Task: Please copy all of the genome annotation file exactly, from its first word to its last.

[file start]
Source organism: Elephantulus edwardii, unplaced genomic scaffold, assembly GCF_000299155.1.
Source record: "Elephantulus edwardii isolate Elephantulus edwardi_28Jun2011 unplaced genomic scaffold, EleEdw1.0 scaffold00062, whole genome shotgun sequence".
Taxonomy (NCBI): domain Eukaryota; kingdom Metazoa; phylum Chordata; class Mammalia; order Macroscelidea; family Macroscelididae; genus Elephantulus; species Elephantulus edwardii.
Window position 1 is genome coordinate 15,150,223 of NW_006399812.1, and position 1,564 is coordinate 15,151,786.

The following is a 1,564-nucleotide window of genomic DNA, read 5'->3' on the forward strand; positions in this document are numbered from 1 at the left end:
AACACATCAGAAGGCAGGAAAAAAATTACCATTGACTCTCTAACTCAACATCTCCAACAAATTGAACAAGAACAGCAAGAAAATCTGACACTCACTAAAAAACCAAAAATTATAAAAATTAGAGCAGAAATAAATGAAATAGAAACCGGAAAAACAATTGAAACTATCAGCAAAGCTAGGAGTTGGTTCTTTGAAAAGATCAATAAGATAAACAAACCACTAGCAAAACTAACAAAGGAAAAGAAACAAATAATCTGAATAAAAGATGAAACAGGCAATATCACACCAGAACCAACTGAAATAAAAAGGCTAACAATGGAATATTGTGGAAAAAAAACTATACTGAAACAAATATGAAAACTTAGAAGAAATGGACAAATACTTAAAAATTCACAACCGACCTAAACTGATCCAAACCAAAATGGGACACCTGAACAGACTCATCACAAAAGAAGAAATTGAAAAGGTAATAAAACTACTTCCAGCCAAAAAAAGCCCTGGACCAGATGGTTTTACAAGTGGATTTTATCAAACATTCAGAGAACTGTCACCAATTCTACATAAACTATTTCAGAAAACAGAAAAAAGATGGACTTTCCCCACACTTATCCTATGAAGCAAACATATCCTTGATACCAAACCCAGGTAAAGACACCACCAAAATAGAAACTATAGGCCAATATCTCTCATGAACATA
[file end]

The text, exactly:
Source organism: Elephantulus edwardii, unplaced genomic scaffold, assembly GCF_000299155.1.
Source record: "Elephantulus edwardii isolate Elephantulus edwardi_28Jun2011 unplaced genomic scaffold, EleEdw1.0 scaffold00062, whole genome shotgun sequence".
Taxonomy (NCBI): domain Eukaryota; kingdom Metazoa; phylum Chordata; class Mammalia; order Macroscelidea; family Macroscelididae; genus Elephantulus; species Elephantulus edwardii.
Window position 1 is genome coordinate 15,150,223 of NW_006399812.1, and position 1,564 is coordinate 15,151,786.

The following is a 1,564-nucleotide window of genomic DNA, read 5'->3' on the forward strand; positions in this document are numbered from 1 at the left end:
AACACATCAGAAGGCAGGAAAAAAATTACCATTGACTCTCTAACTCAACATCTCCAACAAATTGAACAAGAACAGCAAGAAAATCTGACACTCACTAAAAAACCAAAAATTATAAAAATTAGAGCAGAAATAAATGAAATAGAAACCGGAAAAACAATTGAAACTATCAGCAAAGCTAGGAGTTGGTTCTTTGAAAAGATCAATAAGATAAACAAACCACTAGCAAAACTAACAAAGGAAAAGAAACAAATAATCTGAATAAAAGATGAAACAGGCAATATCACACCAGAACCAACTGAAATAAAAAGGCTAACAATGGAATATTGTGGAAAAAAAACTATACTGAAACAAATATGAAAACTTAGAAGAAATGGACAAATACTTAAAAATTCACAACCGACCTAAACTGATCCAAACCAAAATGGGACACCTGAACAGACTCATCACAAAAGAAGAAATTGAAAAGGTAATAAAACTACTTCCAGCCAAAAAAAGCCCTGGACCAGATGGTTTTACAAGTGGATTTTATCAAACATTCAGAGAACTGTCACCAATTCTACATAAACTATTTCAGAAAACAGAAAAAAGATGGACTTTCCCCACACTTATCCTATGAAGCAAACATATCCTTGATACCAAACCCAGGTAAAGACACCACCAAAATAGAAACTATAGGCCAATATCTCTCATGAACATA